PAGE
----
Eben Nieuwkerk sends a barrel full of fish up and out of the hold on his gillnet fishing boat Shannon Kristine at the Portland Fish Exchange on Monday. Nieuwkerk credits the Maine Coast Fishermen's Assocation's recent buying program with stabilizing fish prices. Credit: Troy R. Bennett / BDN

PORTLAND, Maine — The first rays of yellow light slashed through the indigo gloom Monday morning while the city awoke and rubbed its eyes. All was still quiet up the hill in the business district, but down on the docks the day was already humming. By 6:30 a.m., a hardy, rubber-booted crew of workmen were on a smoke break after unloading their first boat of the day at the Fish Exchange. They still had two boats — and more than 10,000 pounds of ice-packed fish — to go.

It’s cold, hard, slimy work but they welcomed it. Business has been more than slow.

Under current pandemic pressures, the Portland Fish Exchange and the state’s groundfishing fleet are struggling to survive. Fish prices have bottomed out, forcing some boats to stay docked. At the same time, droves of newly hungry Mainers are facing coronavirus-induced economic hardships and asking their local food pantries for help. With uncaught fish at sea and famished people on land, the situation is a mismatched, ironic tragedy.

But the Maine Coast Fishermen’s Association has a plan to help.

Armed with an anonymous, $200,000 grant, it’s buying fish before it hits the auction and donating the catch to local schools and food banks. The move helps keep auction prices steady while also making hard-to-find, healthy protein available to folks who need it most.

Workmen sort and weigh the catch at the Portland Fish Exchange on Monday morning. Most of the days fish was later bought by the Maine Coast Fishermen’s Association for their charity program benefiting hungry Mainers and fishermen alike. Credit: Troy R. Bennett / BDN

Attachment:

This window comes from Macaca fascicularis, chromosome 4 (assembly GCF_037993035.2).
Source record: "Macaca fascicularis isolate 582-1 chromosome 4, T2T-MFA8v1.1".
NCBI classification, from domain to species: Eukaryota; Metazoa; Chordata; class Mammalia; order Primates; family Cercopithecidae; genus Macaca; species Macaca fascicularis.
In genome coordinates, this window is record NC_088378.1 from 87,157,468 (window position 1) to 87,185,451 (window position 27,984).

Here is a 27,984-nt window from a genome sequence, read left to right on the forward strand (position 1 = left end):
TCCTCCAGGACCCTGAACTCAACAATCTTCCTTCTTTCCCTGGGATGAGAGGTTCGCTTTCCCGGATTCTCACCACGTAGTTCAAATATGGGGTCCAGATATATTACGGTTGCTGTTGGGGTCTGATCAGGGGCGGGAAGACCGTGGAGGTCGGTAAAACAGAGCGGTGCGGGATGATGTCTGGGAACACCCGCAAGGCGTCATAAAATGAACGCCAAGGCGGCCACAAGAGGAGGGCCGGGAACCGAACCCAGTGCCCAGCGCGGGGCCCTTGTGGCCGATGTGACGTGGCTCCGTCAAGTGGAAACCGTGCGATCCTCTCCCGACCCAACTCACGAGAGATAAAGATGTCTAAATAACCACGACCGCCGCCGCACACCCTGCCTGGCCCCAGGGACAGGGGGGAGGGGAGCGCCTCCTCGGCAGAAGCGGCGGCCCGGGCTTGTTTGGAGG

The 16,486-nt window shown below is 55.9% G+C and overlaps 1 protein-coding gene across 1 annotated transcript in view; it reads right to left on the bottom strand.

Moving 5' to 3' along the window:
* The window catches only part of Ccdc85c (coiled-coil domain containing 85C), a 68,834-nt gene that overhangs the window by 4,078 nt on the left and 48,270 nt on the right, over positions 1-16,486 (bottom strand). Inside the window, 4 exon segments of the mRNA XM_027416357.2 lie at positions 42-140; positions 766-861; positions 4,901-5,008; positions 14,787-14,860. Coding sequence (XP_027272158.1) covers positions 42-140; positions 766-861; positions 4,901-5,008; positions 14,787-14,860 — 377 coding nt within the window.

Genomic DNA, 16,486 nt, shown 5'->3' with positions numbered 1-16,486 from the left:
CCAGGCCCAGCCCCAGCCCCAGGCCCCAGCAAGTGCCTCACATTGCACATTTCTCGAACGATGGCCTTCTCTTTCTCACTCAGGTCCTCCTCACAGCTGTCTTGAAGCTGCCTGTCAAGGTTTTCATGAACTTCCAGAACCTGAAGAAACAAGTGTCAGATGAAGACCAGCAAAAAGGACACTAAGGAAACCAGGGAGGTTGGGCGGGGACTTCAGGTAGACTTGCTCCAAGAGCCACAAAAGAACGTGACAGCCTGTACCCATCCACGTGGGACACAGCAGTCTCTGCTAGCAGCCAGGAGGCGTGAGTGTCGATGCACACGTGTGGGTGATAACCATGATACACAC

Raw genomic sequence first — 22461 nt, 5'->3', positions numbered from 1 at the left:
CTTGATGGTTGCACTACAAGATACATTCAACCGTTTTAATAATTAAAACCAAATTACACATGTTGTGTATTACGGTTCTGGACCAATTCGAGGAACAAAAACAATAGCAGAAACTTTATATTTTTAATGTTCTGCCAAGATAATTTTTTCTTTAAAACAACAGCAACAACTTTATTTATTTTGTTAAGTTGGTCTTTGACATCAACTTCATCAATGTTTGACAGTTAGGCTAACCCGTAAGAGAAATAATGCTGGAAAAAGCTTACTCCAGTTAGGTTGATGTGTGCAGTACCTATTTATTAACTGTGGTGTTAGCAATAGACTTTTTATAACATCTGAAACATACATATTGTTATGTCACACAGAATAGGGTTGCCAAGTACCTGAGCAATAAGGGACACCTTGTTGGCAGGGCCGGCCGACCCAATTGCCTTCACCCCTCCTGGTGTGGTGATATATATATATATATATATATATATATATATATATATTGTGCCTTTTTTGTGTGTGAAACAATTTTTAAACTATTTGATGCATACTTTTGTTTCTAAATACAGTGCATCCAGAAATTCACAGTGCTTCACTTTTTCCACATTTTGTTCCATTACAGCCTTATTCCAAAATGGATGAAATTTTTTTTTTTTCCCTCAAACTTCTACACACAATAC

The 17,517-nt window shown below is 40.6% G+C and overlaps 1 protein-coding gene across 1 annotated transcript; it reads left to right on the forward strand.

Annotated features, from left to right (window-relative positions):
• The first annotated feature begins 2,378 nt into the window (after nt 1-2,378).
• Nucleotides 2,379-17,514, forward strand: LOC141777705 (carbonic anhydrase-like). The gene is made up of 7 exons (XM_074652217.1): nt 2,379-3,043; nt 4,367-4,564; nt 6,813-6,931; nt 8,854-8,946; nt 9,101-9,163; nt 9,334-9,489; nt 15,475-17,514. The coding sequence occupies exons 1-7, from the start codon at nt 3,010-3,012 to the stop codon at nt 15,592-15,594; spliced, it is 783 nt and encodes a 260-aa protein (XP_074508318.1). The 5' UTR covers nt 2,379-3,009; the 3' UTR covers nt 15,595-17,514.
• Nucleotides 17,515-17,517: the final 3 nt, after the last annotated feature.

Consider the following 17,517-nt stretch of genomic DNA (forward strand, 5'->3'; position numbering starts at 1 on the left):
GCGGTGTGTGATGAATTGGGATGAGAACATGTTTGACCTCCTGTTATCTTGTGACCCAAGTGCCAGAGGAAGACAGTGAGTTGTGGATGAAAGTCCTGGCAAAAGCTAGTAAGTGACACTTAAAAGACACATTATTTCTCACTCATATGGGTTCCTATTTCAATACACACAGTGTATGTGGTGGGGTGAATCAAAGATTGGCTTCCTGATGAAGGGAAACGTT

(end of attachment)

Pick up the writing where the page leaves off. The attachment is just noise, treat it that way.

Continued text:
The Fishermen’s Association is an industry-based nonprofit looking to restore the Gulf of Maine fisheries and help local fishing communities. 

“It’s a golden opportunity,” said Brian Pearce, captain of the gillnetter Gracelyn Jane just before emptying his hold on Monday. “It gives us a fair price on the fish. Otherwise, I wouldn’t even be fishing. I stayed tied up all summer.”

Pearce said the Fishermen’s Association was making regular minimum bids at auction above what his pollock was going for before the program started. Knowing there’s a steady price for his catch after a three-day trip to sea makes all the difference.

“We’re going to get the same price, no matter how many pounds come in today,” he said. 

Eben Nieuwkerk, captain of the 45-foot Shannon Kristine, agreed.

“It’s stabilizing the price,” Nieuwkerk said. “That’s big.”

On Monday, the Fishermen’s Association bought 6,000 pounds of fish out of the 9,000 Nieuwkerk netted about 50 miles from shore. 

“It’s as close to Maine as you can find fish,” he said.

From left (clockwise): Brian Pearce of the 45-foot gillnet fishing boat Gracelyn Jane watches a barrel of fish get dumped into a chute at the Portland Fish Exchange on Monday; Jim Townshend handles a fish while weighing and sorting the day’s catch at the Portland Fish Exchange on Monday; The 45-foot gill netter Shannon Kristine (left) passes the Christina Carol at the Portland Fish Exchange on Monday.

Nearly all groundfish landed in Maine are auctioned at the Portland Fish Exchange. According to the Fishermen’s Association, auction prices for hake, haddock and pollock recently dropped 73 percent from the five-year average as demand for seafood evaporated during the pandemic.

The drop is due to lack of demand as consumers stay away from seafood restaurants, said Nick Pappas, general manager of the fish exchange. Last year, his organization netted 1.8 million pounds of fish.

“This year, we’ll be lucky to get 1.5 million,” Pappas said. “That’s COVID — and if there’s bad news about the virus, the next day, the prices tank. We saw some record low prices for fish.”